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Wayne’s love for helping people


Wayne’s love for helping people

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WHEN THE BELL clangs a fireman has 60 seconds to suit up. He jumps into a fire truck with lights flashing and siren wailing, racing to the scene of disaster.

The fireman is like a soldier, ready to defend against a fearful enemy – blazes of destruction. Protecting the lives of civilians and properties is the duty of a firefighter and over the years it has become a code of honour for Wayne Vaughan. 

“I was always fascinated by the big red truck, and when I was very young I saw the guys dressed in all blue uniform and bright yellow helmets fighting a fire and I said to myself that that is something I wanted to do.

“There was also a series named Rescue 51 about firefighters, and I enjoyed watching it as a boy.”

Although Wayne grew up idolising firefighters as heroes, it took a while for him to become one. After leaving The Lodge School, he worked at the Barbados O’ Level Institute and the principal of the educational facility at the time, Ishmael Roach, encouraged him to pursue his dream. However, it took two fire trucks speeding past him one morning while on his daily trek to work at a restaurant that prompted him
to apply.

“I literally jumped for joy when I found out that I got in. But training wasn’t easy. Funny enough, I was scared of heights and I did not like to see blood. In my third week of training I had to climb up a ladder and carry someone on my back through a window. At the time I was 139 pounds. I kept repeating to myself that I must overcome this fear and I watched the others training with me do it. I used them to channel my spirit and I got it completed.”

During the three months of training, Wayne also realised that he was not as tough as he thought.

“When I joined some guys from the department used to say that you cannot be soft, that as a firefighter you have to be able to eat smoke but as I grew I realised that was not necessarily so.

“Over the years I have found that nothing is wrong with feeling emotional and having a good cry. Although we have to show no emotion, have a strong face and do it effectively, I always had empathy for individuals who lost everything.”

Friday, May 25, 1990. That is a day burnt into Wayne’s memory. Off duty, he was in a bus to The City when news of a freighting fire travelled from the front to the back of the bus he was in like the speed of light. When Wayne arrived in town huge orange flames were shooting sky high.

“When I saw the fire all I could say was wow. The fire was so large that I was called to work. It was by St Michael’s Row and Marhill Street. At that time I was not located in Probyn Street, I was based at the Worthing station and I sent for my gear up there.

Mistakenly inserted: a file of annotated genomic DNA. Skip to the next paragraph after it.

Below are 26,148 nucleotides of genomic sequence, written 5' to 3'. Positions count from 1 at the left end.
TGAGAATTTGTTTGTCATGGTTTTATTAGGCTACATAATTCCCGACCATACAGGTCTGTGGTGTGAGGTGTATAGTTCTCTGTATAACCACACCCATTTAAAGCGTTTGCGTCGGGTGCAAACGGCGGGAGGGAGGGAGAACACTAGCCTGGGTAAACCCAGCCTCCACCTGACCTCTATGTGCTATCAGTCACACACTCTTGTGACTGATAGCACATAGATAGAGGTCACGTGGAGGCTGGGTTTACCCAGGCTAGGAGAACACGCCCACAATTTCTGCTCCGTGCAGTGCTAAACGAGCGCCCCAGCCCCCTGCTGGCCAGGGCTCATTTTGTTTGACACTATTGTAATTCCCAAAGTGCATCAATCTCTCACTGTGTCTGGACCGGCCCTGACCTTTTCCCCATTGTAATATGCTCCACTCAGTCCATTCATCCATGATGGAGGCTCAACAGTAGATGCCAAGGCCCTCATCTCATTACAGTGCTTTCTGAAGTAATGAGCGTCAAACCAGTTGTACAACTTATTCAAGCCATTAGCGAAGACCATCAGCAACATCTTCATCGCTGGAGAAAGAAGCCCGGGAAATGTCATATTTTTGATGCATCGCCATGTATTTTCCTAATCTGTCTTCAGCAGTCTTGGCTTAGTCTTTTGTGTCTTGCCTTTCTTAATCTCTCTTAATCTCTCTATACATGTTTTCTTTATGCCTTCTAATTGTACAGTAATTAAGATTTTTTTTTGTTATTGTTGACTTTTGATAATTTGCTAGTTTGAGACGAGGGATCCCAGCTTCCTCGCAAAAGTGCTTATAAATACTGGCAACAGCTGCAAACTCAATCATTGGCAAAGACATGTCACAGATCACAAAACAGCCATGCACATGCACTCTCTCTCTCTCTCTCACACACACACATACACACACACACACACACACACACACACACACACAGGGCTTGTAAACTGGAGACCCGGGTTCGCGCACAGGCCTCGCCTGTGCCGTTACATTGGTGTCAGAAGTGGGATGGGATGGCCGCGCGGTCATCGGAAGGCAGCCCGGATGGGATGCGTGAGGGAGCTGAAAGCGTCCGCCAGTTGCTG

“Part of me was saying, ‘Yes this is what you signed up for’ but another part said, ‘You got to be careful’.

“However, one of the things a fireman must respect is the character of a fire – a fire is a very good servant but a bad master. When I got on the scene the officer in charge said, ‘Vaughan, I want someone to go up on this ladder’. I managed to keep my fear under control. That day the fire almost consumed the entire block.”

Fifty fire officers, along with ten fire tenders from all available stations around Barbados, responded.

The supervisor of the Fire Prevention Unit has also rescued civilians in the course of his lifetime and recounted an incident in which an 11-year-old boy fell into a 20-foot well in St Thomas.

“There were four of us in the tender and once again I had to face my fear. I went down the well and started to talk to the lad. He told me his age. One of his teeth was knocked out and one of his legs was broken. He told me that the girls at his school would not like him anymore. He was still in primary school.

“Suddenly he said, ‘Fireman, I like you but I want to go to sleep’.”

Wayne’s training kicked in at this point and he knew the pre-teen was going into shock. Without hesitation he decided that he had to act quickly and could no longer wait on the ambulance to arrive.

“We never let someone go up and leave us in a well but I made the decision to do that that day. I took my harness off and told them to pull him up. The only thing I regretted was not getting his name so I could check up on him.”

The 51-year-old fireman has an impressive résumé. He went as far as Singapore to complete a training programme in 2003. Shortly afterwards he trained in Britain and in Kentucky, United States, where he developed a tight bond with classmates Patrick, Eddie, Mac and Marlon.

The father of two-year-old Jaivan Vaughan, Wayne said he is touched when people say thank you on his job.

“I want to set an example for my son and for him to be proud of me. Just like how my dad did.”